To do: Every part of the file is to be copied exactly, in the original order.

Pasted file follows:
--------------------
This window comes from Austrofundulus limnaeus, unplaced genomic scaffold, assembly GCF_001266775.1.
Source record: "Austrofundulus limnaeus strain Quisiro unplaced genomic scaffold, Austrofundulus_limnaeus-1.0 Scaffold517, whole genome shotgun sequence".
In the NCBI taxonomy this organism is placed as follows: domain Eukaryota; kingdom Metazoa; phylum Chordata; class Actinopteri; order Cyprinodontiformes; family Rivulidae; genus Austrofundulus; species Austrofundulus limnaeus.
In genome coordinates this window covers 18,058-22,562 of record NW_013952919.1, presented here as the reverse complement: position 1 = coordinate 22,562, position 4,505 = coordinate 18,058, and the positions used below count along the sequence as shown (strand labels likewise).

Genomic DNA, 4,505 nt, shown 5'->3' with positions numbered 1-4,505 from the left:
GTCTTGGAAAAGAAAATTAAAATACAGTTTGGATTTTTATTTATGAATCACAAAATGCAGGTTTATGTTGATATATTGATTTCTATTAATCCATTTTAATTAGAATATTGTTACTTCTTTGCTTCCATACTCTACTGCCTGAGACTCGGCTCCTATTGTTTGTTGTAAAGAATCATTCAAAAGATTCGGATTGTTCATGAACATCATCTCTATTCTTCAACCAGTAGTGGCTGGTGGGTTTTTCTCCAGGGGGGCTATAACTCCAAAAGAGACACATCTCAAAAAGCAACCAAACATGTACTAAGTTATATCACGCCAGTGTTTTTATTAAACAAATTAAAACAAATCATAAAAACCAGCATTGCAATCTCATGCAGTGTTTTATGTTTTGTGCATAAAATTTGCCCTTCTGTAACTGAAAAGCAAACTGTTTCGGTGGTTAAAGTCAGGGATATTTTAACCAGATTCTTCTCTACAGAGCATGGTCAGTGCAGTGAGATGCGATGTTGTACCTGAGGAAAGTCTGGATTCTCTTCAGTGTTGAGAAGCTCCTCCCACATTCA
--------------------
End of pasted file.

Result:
This window comes from Austrofundulus limnaeus, unplaced genomic scaffold, assembly GCF_001266775.1.
Source record: "Austrofundulus limnaeus strain Quisiro unplaced genomic scaffold, Austrofundulus_limnaeus-1.0 Scaffold517, whole genome shotgun sequence".
In the NCBI taxonomy this organism is placed as follows: domain Eukaryota; kingdom Metazoa; phylum Chordata; class Actinopteri; order Cyprinodontiformes; family Rivulidae; genus Austrofundulus; species Austrofundulus limnaeus.
In genome coordinates this window covers 18,058-22,562 of record NW_013952919.1, presented here as the reverse complement: position 1 = coordinate 22,562, position 4,505 = coordinate 18,058, and the positions used below count along the sequence as shown (strand labels likewise).

Genomic DNA, 4,505 nt, shown 5'->3' with positions numbered 1-4,505 from the left:
GTCTTGGAAAAGAAAATTAAAATACAGTTTGGATTTTTATTTATGAATCACAAAATGCAGGTTTATGTTGATATATTGATTTCTATTAATCCATTTTAATTAGAATATTGTTACTTCTTTGCTTCCATACTCTACTGCCTGAGACTCGGCTCCTATTGTTTGTTGTAAAGAATCATTCAAAAGATTCGGATTGTTCATGAACATCATCTCTATTCTTCAACCAGTAGTGGCTGGTGGGTTTTTCTCCAGGGGGGCTATAACTCCAAAAGAGACACATCTCAAAAAGCAACCAAACATGTACTAAGTTATATCACGCCAGTGTTTTTATTAAACAAATTAAAACAAATCATAAAAACCAGCATTGCAATCTCATGCAGTGTTTTATGTTTTGTGCATAAAATTTGCCCTTCTGTAACTGAAAAGCAAACTGTTTCGGTGGTTAAAGTCAGGGATATTTTAACCAGATTCTTCTCTACAGAGCATGGTCAGTGCAGTGAGATGCGATGTTGTACCTGAGGAAAGTCTGGATTCTCTTCAGTGTTGAGAAGCTCCTCCCACATTCA